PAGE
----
3. Simplicity. The pattern is a few verses for reading, and either a verse to write out or a question to answer in the morning and evening. I’ve added a couple of extra questions for the Saturday reading that are a bit more personal and applicatory?

4. Accountability. Although this system is to help me be more accountable for shepherding my children, I also want to make my children accountable. That’s why I ask them to write a verse and an answer a day. And its also why I ask them to bring me their work at least weekly, and try to have a brief discussion with each of them.

5. Unity. One advantage of this is that we will all be reading in the same part of the Bible (my wife and I included). Whatever else we read, we will all have read these verses as a minimum. That means we can all talk about the same passage of Scripture at meals, etc. I hope this will give our family a spiritual unity as we journey on together.

As some friends felt that twice a day readings were too much, especially for kids going out to school in the morning, I also started posting a second set of Bible study notes that have one reading per day. These will go through a book or two from the New Testament, then a book from the Old Testament, then back to the New Testament, and so on. I’ll also leave some space on these notes to write down matters for prayer.

All this has to be bathed in prayer if it is to be a spiritual blessing to the children (and to me). I don’t want it to degenerate into a legalistic exercise where the daily and weekly routine just becomes a boring drudging “ought-to.” However, God does use the reading of Scripture to make sinners wise unto salvation. My hope and prayer is that eventually my children, and all our children, will no longer read because of external pressure or habit, but because they want to, because they have a passion for the Christ that the Scriptures testify of.

Anyway, after all that, here’s this week’s morning and evening reading plan in Word and pdf.

Here’s this week’s single reading plan for morning or evening in Word and pdf.

And for those who want to start at the beginning, here’s six months of the morning and evening in pdf, and here’s six months of the single reading plan in pdf.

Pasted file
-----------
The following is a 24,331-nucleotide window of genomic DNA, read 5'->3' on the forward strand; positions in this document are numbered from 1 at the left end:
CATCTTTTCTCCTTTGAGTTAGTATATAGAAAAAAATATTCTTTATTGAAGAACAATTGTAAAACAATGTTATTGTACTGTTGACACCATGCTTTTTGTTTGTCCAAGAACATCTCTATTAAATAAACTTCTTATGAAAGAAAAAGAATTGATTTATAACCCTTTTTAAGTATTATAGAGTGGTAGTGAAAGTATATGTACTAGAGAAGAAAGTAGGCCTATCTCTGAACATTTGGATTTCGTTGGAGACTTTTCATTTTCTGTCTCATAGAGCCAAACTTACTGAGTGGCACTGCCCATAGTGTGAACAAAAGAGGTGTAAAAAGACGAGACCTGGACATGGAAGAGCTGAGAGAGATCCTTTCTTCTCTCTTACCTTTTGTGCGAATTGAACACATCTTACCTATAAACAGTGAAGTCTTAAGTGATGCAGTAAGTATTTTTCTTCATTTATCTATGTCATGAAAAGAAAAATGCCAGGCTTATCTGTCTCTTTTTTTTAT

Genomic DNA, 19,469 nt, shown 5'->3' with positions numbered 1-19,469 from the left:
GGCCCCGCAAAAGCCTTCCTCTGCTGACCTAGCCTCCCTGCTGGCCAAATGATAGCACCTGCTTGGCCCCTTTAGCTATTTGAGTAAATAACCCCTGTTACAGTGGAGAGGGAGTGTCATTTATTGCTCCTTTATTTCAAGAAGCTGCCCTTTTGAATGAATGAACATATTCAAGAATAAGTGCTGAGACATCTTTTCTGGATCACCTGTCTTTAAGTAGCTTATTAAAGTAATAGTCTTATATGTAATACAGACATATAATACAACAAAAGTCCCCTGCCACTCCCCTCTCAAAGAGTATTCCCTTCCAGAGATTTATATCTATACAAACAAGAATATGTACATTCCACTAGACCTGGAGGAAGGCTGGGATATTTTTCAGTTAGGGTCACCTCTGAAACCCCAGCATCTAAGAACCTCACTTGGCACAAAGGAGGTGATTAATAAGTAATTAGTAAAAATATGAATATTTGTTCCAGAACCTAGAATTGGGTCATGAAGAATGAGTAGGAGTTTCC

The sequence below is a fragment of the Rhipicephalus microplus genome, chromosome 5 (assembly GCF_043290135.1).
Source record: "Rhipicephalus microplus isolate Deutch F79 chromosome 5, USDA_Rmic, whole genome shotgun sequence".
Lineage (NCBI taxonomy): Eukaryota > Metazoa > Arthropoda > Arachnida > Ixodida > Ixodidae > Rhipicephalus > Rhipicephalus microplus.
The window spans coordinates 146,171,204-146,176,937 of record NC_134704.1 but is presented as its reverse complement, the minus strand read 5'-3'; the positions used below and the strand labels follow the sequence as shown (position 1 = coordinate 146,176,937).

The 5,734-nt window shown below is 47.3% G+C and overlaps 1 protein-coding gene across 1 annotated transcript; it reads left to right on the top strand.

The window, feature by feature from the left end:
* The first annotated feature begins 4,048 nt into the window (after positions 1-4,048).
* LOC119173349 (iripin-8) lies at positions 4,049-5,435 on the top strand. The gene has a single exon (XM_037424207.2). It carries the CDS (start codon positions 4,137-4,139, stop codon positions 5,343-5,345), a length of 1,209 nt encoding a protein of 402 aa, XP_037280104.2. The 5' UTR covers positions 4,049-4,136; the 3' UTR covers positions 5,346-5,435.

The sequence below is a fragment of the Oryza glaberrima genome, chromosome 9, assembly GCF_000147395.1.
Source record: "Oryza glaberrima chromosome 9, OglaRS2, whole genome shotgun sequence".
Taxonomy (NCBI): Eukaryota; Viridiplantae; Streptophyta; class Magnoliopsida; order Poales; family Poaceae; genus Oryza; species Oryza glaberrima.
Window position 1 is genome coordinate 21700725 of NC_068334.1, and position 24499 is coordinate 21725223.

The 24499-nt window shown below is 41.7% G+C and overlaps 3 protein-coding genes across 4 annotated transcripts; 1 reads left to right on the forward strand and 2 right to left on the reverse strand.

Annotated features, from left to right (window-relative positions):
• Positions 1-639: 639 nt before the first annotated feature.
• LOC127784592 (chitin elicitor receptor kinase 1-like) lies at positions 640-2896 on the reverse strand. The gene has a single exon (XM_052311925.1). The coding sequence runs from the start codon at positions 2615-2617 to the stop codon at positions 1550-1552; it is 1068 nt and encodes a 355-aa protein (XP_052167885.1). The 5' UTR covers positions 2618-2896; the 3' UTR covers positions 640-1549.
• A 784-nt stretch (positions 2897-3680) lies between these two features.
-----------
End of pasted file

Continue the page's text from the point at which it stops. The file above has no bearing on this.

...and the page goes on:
And if you want to explore this subject further, here’s a great post from Brian Croft on pastoring our children.

Subscribe For A Free Film From HeadHeartHand Media

When a student (yes, you Michael) eventually persuaded me to start blogging just under two years ago, I never expected it to become such a large and enjoyable part of my life and ministry. With such small expectations I looked for a blogging platform that would make it as easy as possible to post regularly with minimal hassle. With its email-to-blog feature, and its simple maintenance interface, Posterous was the obvious answer.

However, as the HeadHeartHand blog has developed and grown, the limitations of Posterous have become more obvious. Also, my Christian film company, HeadHeartHand Media has been growing in parallel over the past year.

I’ve therefore decided to change my blogging software to WordPress and to move it to a new shared site with HeadHeartHand Media.

The blog’s content will remain the same – a mixture of Ministry and Leadership subjects such as Preaching, Counseling, Old Testament, Technology, etc. The only changes you’ll be aware of will be improved presentation and a different location.

As many of you receive the “old” Posterous blog content via RSS or email, I want to “encourage” you to make the change to the new blog by giving a free digital download of CrossReference: The Angel of the Lord to all subscribers to the new blog.

So here’s the deal: anyone who subscribes to the new HeadHeartHand blog by RSS or email, will receive a download code embedded in their RSS feed or email from Monday to Wednesday next week. The only condition is one download per subscription.

So head over to the social media icons on the right of my photo, subscribe by RSS or email, and get your free film next week!

I look forward to serving you here and enjoying your valued contributions via the Comments.

And before I go, let me give a big thank you to Nathan Bingham and Cameron Morgan whose technical and design skills made all this possible. Thanks so much, guys; you’re a great team and a joy to work with.

Nathan W. Bingham is a part-time blogger, social media consultant, and a seminary graduate who is training for pastoral ministry. He lives in Melbourne, Australia with his wife and three daughters.

Cameron Morgan is a visual print and web designer. He’s particularly interested in the intersection of theology, technology & visual communication as a means to spread the gospel of Christ. He lives in Orange County, CA with his wife and daughter.